I read this post because of the beautiful picture – well done! I do not drink at all, and yet there are days when I wish I did. It can be depressing to watch sales figures, so it is better to only have a look now and then.

    Political correctness is possible without the his or her business, BTW, if you just write the phrase in the plural and use the neutral ‘they’.

    I have given it 25 years, because I have been writing seriously since 1985. In that time, I have published innumerable articles, stories, poems, reviews, features, and commentaries. In book form, presently in print are three novels (the fourth to come in 2013), five collections of stories, and my collected poetical works. I have also published a novella and a couple of single shorts as ebooks without a paperback version. I find that paperbacks of my novels sell well, and eBooks outsell each edition of paperback by about five to one.

    It was the other way around when my first novel came out in 2001 – the ebooks were on CD and we thought that was incredibly techy.

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      jorobinson176 responded:
      February 12, 2013 at 9:05 am

      Now that is inspiring Rosanne! Thanks! Your line-up of published works as well as the fact that you’ve been an author for so long. I’ve only been writing for about three years now, so I’ve got a long way to go before having that kind of status. Mine will only come out in paperback in a couple of months though. For now I just want to get them up was ebooks. I’ll check you out on Amazon for sure.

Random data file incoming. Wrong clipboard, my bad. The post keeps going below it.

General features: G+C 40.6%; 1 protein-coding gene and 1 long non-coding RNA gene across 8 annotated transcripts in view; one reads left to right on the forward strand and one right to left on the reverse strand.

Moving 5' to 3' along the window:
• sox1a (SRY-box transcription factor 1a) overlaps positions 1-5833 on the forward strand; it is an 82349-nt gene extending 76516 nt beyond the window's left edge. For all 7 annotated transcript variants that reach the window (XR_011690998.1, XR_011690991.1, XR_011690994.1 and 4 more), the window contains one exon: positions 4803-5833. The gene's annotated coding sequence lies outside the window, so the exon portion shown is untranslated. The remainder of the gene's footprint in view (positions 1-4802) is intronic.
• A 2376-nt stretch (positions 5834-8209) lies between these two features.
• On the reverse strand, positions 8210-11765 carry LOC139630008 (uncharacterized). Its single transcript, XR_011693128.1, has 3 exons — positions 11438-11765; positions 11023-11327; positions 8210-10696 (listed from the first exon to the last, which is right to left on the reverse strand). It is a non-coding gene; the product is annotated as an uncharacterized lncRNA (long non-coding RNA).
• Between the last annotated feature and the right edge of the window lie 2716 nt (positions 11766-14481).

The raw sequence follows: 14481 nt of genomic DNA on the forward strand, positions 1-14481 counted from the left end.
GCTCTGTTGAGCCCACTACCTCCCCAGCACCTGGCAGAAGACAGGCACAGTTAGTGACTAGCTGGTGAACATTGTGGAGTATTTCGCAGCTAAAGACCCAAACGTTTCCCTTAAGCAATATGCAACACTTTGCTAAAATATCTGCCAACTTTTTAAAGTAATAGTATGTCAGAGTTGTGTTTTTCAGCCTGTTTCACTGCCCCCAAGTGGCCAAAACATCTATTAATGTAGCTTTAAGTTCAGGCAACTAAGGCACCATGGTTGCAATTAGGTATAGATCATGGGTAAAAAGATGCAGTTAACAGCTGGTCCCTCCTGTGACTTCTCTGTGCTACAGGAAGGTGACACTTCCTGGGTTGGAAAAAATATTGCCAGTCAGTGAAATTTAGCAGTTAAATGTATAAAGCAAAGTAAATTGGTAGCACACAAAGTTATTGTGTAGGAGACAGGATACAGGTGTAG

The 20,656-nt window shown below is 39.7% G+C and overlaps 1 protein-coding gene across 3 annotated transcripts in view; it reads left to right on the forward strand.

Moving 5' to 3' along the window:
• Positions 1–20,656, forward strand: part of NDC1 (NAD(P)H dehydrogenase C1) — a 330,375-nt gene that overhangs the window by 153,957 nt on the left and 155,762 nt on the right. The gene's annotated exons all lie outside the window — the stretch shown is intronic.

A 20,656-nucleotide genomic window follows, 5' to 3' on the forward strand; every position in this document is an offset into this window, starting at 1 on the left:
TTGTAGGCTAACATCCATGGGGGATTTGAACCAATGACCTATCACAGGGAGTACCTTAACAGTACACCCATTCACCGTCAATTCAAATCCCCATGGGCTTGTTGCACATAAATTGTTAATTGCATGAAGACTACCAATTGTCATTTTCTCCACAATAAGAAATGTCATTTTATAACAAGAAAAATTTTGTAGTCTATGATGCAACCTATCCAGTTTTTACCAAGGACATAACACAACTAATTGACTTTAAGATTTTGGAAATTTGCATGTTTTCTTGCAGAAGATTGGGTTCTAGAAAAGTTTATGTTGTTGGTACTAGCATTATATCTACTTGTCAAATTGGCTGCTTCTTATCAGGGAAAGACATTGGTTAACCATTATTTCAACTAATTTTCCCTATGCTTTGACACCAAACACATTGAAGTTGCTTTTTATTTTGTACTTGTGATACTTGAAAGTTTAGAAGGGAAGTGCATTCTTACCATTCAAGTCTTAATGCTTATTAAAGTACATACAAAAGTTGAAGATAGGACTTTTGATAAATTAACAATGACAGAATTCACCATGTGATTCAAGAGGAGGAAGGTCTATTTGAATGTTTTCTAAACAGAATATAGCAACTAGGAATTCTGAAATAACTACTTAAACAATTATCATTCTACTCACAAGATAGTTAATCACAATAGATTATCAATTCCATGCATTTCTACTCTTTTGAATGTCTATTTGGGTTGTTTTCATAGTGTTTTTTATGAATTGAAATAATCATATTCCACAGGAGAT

Like

    adelesymonds said:
    February 12, 2013 at 9:43 am

    Another great blog Jo. A reputation takes time to grow, a following of loyal readers hungry for your next book takes time to grow, your first book takes time to promote and sell, a new author needs time to grow etc We need to give time, time. (and also put in a lot of marketing)

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      jorobinson176 responded:
      February 12, 2013 at 11:44 am

      Thanks Adele. True, true, and true!!! xx

      Like

    Ian said:
    February 12, 2013 at 12:47 pm

    Perhaps old school writers were more prone to gin because printed publication was their only opportunity to get read? Nowadays self publishing has opened the field and closed the drinks cabinet ; )

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      jorobinson176 responded:
      February 12, 2013 at 5:24 pm

      You’re right! That long year waiting to see it in print would be more than enough to bring on the cocktails I reckon. I love self publishing. It’s worth every little bit of extra work to do it all yourself. I’m not anti-gin though – at all – I hasten to add. More for celebration though. 🙂 xxxxx

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    awriterweavesatale said:
    February 12, 2013 at 1:26 pm

    after I finished my novels, I was depressed. But it wasn’t about whether they were selling or not. It was about having fallen into a void; writing a novel is a long process, an immersion. And I was content and happy as long as I was immersed. I could have a rotten time at a party and who cared!:) I was only happy again once I started on a new idea.